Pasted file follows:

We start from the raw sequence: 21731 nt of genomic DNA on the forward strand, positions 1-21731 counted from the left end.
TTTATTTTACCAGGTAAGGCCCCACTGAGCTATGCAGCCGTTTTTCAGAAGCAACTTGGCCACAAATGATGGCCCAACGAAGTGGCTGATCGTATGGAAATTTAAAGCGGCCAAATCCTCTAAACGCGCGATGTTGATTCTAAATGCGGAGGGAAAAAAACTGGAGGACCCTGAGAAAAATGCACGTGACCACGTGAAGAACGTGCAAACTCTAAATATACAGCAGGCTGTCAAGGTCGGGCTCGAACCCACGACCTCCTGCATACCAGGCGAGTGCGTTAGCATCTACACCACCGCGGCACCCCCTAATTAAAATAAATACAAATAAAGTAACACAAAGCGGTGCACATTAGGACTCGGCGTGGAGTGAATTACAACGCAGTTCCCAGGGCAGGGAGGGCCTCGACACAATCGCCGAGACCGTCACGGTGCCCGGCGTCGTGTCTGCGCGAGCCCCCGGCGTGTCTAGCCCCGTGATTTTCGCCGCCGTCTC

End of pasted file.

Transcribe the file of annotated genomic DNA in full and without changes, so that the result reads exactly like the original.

We start from the raw sequence: 21731 nt of genomic DNA on the forward strand, positions 1-21731 counted from the left end.
TTTATTTTACCAGGTAAGGCCCCACTGAGCTATGCAGCCGTTTTTCAGAAGCAACTTGGCCACAAATGATGGCCCAACGAAGTGGCTGATCGTATGGAAATTTAAAGCGGCCAAATCCTCTAAACGCGCGATGTTGATTCTAAATGCGGAGGGAAAAAAACTGGAGGACCCTGAGAAAAATGCACGTGACCACGTGAAGAACGTGCAAACTCTAAATATACAGCAGGCTGTCAAGGTCGGGCTCGAACCCACGACCTCCTGCATACCAGGCGAGTGCGTTAGCATCTACACCACCGCGGCACCCCCTAATTAAAATAAATACAAATAAAGTAACACAAAGCGGTGCACATTAGGACTCGGCGTGGAGTGAATTACAACGCAGTTCCCAGGGCAGGGAGGGCCTCGACACAATCGCCGAGACCGTCACGGTGCCCGGCGTCGTGTCTGCGCGAGCCCCCGGCGTGTCTAGCCCCGTGATTTTCGCCGCCGTCTC